If you want to create the maximum amount of efficiency in a society and an economy, communism is not the way to go.
No doubt about it.
I’ve spent thirty years in manufacturing and while communism shares the same goals as a high volume/low mix industrial factory – planning, standardization, and a condition of “sameness” – more properly a lack of variation in the production process that will yield products that are all alike, it does not include a very important component.
People who manage entities in this segment of the industrial world work to create specific procedures for employees to follow, design equipment with exacting tolerances to eliminate variation and we use all sorts of statistical tools to plan and execute the manufacturing process so that everything we make is exactly the same. We essentially try as much as possible to take the human element out of it because humans are natural sources of variation. We rely on the “process” to successfully produce the products we expect at the level of quality we designed.
This is actually how Genichi Taguchi, a leading Japanese manufacturing guru, defines quality. He invented what is called the Loss Function of Quality:
Quality is the loss imparted to society through variation.
I’ve always thought it strange that Marx, when fighting against reduction in value of physical labor brought about by machines, factories and industrialization, created an economic and social theory that sought to turn the world into nothing more than a factory for humans. He took the very theories that he detested in the industrial environment and applied them to humans – even though these theories were driving massive increases in productivity and rapidly decreasing prices of factory made goods. Marx essentially viewed the world as a factory and humans as both its assets and its product.
Look at how collectivists think:
- They define “freedom” as the elimination of risk though having everything planned for you.
- They define equality as everybody having exactly the same kinds and amounts of “stuff” – no variation.
- They believe that both can be brought about by central planning and collective ownership of all productive assets.
- They believe that the role of people is to fulfill the plan, no more and no less. Variation is not allowed.
- They believe that happiness, freedom and fulfillment are found by working to the glory of the state that makes the plan.
Collectivists (and I use this terminology to define all socialists/Marxists/communists) like the acolytes of Marx make one simple but glaring mistake when they claim that a collectivist system will produce true “freedom” through a planned economy.
That mistake is that they ignore half of the equation. They believe that the central authority should own all the means of production but don’t realize that to do this effectively and efficiently, they must also regulate consumption because in a closed, planned system, these two must be equal. That means that if the total refrigerator factory output that was planned for 2013 was for 5 million refrigerators (all exactly alike, by the way), then demand must also be for 5 million refrigerators.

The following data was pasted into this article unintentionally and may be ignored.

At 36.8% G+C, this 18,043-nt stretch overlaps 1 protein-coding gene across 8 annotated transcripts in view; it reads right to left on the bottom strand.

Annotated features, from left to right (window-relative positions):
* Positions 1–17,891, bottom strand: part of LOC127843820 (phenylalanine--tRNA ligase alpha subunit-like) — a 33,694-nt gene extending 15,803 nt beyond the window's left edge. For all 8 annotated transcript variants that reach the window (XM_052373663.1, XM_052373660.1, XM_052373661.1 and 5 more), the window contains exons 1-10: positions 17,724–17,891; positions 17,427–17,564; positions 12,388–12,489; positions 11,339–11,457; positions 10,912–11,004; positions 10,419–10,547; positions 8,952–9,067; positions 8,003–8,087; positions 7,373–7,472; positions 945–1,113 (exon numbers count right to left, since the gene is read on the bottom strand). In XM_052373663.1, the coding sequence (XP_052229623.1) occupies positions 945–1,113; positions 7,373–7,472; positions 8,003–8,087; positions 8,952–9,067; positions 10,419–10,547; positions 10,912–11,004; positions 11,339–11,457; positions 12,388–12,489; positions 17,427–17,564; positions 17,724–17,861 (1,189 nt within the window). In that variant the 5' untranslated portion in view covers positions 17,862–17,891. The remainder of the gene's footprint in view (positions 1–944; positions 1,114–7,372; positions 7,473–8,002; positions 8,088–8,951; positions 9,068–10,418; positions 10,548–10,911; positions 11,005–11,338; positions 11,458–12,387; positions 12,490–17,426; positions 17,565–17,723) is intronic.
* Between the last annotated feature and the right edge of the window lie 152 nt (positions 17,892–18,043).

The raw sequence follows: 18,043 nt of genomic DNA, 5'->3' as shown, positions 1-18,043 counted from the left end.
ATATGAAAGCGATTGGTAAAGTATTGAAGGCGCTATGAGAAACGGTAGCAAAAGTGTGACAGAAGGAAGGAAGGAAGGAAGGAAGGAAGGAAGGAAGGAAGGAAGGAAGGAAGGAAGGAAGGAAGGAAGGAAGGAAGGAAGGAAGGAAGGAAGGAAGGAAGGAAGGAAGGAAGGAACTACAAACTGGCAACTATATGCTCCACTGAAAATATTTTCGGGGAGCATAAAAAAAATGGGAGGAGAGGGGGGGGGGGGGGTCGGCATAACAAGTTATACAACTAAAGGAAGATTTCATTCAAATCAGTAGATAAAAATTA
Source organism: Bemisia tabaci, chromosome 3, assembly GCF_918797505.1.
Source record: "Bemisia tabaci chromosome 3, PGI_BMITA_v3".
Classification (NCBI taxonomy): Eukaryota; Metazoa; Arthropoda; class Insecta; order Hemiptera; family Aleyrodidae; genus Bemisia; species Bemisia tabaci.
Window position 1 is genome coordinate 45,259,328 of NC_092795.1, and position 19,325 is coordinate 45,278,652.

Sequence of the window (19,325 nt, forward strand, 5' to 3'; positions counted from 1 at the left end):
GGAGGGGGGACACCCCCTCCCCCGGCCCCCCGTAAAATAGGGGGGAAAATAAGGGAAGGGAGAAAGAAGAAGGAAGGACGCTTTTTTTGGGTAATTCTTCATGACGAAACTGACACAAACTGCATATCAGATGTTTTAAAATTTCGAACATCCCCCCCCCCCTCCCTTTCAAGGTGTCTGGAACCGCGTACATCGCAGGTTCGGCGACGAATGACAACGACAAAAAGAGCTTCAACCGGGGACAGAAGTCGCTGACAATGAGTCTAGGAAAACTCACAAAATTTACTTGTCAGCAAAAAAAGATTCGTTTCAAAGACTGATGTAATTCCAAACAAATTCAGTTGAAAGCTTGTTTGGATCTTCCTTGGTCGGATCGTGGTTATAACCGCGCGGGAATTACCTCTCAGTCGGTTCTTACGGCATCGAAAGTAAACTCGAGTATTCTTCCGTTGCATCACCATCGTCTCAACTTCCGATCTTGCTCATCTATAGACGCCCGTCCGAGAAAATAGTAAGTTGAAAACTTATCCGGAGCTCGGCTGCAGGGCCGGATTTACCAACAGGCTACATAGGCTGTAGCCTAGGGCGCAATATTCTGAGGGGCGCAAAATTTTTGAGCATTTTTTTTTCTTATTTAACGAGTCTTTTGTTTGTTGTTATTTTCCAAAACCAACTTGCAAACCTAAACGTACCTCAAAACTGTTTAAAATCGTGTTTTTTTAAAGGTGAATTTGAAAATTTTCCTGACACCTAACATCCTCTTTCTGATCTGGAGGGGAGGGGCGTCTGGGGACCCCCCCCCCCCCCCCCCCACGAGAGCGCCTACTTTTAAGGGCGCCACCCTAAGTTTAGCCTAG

But what if the true demand (need) is for 6 million? How does that get balanced?
It gets balanced by 1 million potential consumers of refrigerators not getting them. Their choice is restricted regardless of their true need because in a collectivist economy, the plan is the determinant because all things must conform to the plan in order for the economy to be balanced.
What if the true demand (need) is for 4 million? How does that get balanced?
Citizens will necessarily be forced to consume the overage until the plan can be altered.
This is common in planned economies where overproduction and shortages existed at the same time.
In a state-owned economy, there are no real-time economic signals to indicate changes in the slope of the supply/demand curve. In a capitalist economy, this is what prices do. In an industrial environment, we use real time feedback from the process to constantly adjust. It seems counterintuitive that a stable process requires constant adjustment – but due to the infinite number of changing conditions that impact a process, it is true.
But for collectivists to control an economy there is only the plan.
Think about this in terms of your entire life being subjected to this refrigerator example in every single facet – from toilet paper to entertainment.
Planning and designing a human based economy or society to eliminate variation eliminates choice. If one cannot choose, one is cannot be free.
Contrary to the claims of the collectivists, the way to create the maximum amount of efficiency in a society and an economy is not collectivism. Collectivism guarantees mismatches in supply and demand. With these mismatches comes a restriction of freedom of choice, the result of which is the least amount of freedom.